TODAY: Senator Reverend Warnock joined MSNBC’s Morning Joeearlier this morning to reflect on the meaning of Dr. King’s legacy and how Dr. King’s commitment to justice inspires his work as a senator
Senator Reverend Warnock on Morning Joe: “What I hear on this Martin Luther King Jr. Day is Martin Luther King Jr. saying to all of us that we need leaders who are not, he said, in love with money, but in love with justice; not in love with publicity, but in love with humanity; leaders who can subject their own ego to the pressing issues of the cause of freedom. The United States Senate, the United States Congress, could benefit from hearing that message right now—centering the people rather than the politicians” – WATCH VIDEO CLIPS HERE AND HERE
ALSO: Ahead of Dr. Martin Luther King Jr. Day, Senator Reverend Warnock — the Senior Pastor at Dr. King’s Ebenezer Baptist Church in Atlanta — delivered a message of hope and reiterated the urgent need to complete Dr. King’s unfinished business to create a Beloved Community – WATCH FULL VIDEO TRIBUTE HERE
ICYMI: On Sunday, Senator Reverend Warnock discussed Dr. King’s enduring legacy on ABC’s This Week: “[W]hat it shows is that any one of us, if we’re deeply committed, if we’re driven by the North Star of our moral compass, if we center the concerns of other people rather than just ourselves, we can have an impact in a powerful way” – WATCH VIDEO CLIP HERE
Washington D.C. — Today, U.S. Senator Reverend Raphael Warnock (D-GA) honored the Martin Luther King, Jr. Day holiday by sharing a message of hope for Georgians and Americans, and reflecting on the promise of Dr. King’s vision for a “beloved community.” On MSNBC’s Morning Joe, Senator Warnock reflected on how Dr. King’s commitment to justice, and the urgency of completing Dr. King’s unfinished business, inspires his work as a senator.
“There’s no question I live in a world very different from what my parents experienced, as a result of Dr. King’s work. I was born in 1969, one year after Dr. King’s death. I never drank from a colored water fountain. I never sat on the back of a bus as my dad did, who was a World War II veteran, [and was] asked to give up his seat to a white teenager while wearing his soldier’s uniform. So there’s no question about the impact of Dr. King’s ministry and his work on American life—and yet, as Martin [Luther King] III said earlier, we still have a lot of work to do, and I’m honored to do that work every single day—both as a pastor, and now in the United States Senate,” Senator Warnock said when reflecting on the meaning of Dr. King’s legacy today.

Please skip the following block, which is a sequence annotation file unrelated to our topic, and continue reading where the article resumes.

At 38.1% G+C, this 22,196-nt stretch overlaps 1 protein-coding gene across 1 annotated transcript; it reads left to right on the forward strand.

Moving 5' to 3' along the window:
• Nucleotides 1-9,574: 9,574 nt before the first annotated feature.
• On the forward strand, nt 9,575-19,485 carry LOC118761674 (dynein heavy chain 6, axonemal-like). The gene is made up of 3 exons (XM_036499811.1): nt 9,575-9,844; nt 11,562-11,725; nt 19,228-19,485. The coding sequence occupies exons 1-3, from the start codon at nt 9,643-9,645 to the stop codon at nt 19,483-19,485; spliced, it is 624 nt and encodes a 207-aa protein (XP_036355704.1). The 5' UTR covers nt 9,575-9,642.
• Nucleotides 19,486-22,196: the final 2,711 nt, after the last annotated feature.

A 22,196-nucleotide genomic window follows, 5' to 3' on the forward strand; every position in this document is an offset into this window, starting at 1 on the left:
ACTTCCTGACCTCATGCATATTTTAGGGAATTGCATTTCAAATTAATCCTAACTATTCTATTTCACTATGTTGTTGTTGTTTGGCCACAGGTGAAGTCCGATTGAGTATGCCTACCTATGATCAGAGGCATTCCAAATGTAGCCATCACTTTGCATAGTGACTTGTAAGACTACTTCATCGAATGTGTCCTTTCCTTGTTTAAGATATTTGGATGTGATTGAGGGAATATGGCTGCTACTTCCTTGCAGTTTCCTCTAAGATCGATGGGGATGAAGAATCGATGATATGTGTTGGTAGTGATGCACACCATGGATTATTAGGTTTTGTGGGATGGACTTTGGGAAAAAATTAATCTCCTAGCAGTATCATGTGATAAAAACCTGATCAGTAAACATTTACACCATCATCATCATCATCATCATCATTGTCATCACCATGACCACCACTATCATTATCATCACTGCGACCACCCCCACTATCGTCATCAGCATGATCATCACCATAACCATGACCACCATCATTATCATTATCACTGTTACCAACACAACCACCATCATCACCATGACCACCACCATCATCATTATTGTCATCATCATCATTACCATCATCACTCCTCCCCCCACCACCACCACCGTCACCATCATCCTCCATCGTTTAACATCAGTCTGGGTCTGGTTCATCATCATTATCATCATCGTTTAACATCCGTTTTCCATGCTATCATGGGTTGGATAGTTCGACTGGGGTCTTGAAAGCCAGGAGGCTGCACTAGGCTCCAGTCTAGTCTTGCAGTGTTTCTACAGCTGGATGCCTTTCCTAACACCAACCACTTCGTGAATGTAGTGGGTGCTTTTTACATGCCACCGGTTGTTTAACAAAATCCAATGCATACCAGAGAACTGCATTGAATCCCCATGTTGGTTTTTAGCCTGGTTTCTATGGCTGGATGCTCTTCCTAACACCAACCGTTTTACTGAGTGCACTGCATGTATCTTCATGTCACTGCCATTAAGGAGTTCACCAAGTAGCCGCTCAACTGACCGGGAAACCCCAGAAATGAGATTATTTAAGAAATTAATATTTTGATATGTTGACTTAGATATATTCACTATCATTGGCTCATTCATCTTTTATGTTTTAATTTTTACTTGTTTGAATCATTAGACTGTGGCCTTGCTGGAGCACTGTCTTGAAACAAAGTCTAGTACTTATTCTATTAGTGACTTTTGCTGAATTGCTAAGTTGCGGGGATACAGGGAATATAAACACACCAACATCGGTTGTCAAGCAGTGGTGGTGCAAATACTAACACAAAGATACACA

Senator Warnock continued: “What Dr. King taught us is that leadership is not about an office; it’s about an orientation. And I’ve been trying to do this work long before I came to the United States Senate, as you pointed out. I was arrested, I guess, 20 years ago or so, in the wake of the killing of Amadou Diallo, an African immigrant who was shot and killed while standing on his own porch. Five years ago I was arrested in the United States Capitol fighting for health care, and challenging the fact that in the Farm Bill, they were going to take away important benefits for nutritional and food security. Well, five years later, I sit in the Senate, I’m on the Agriculture committee—so I get to help write the Farm Bill. And what I hear on this Martin Luther King Jr. Day is Martin Luther King Jr. saying to all of us that we need leaders who are not, he said, in love with money, but in love with justice; not in love with publicity, but in love with humanity; leaders who can subject their own ego to the pressing issues of the cause of freedom. The United States Senate, the United States Congress, could benefit from hearing that message right now—centering the people rather than the politicians.”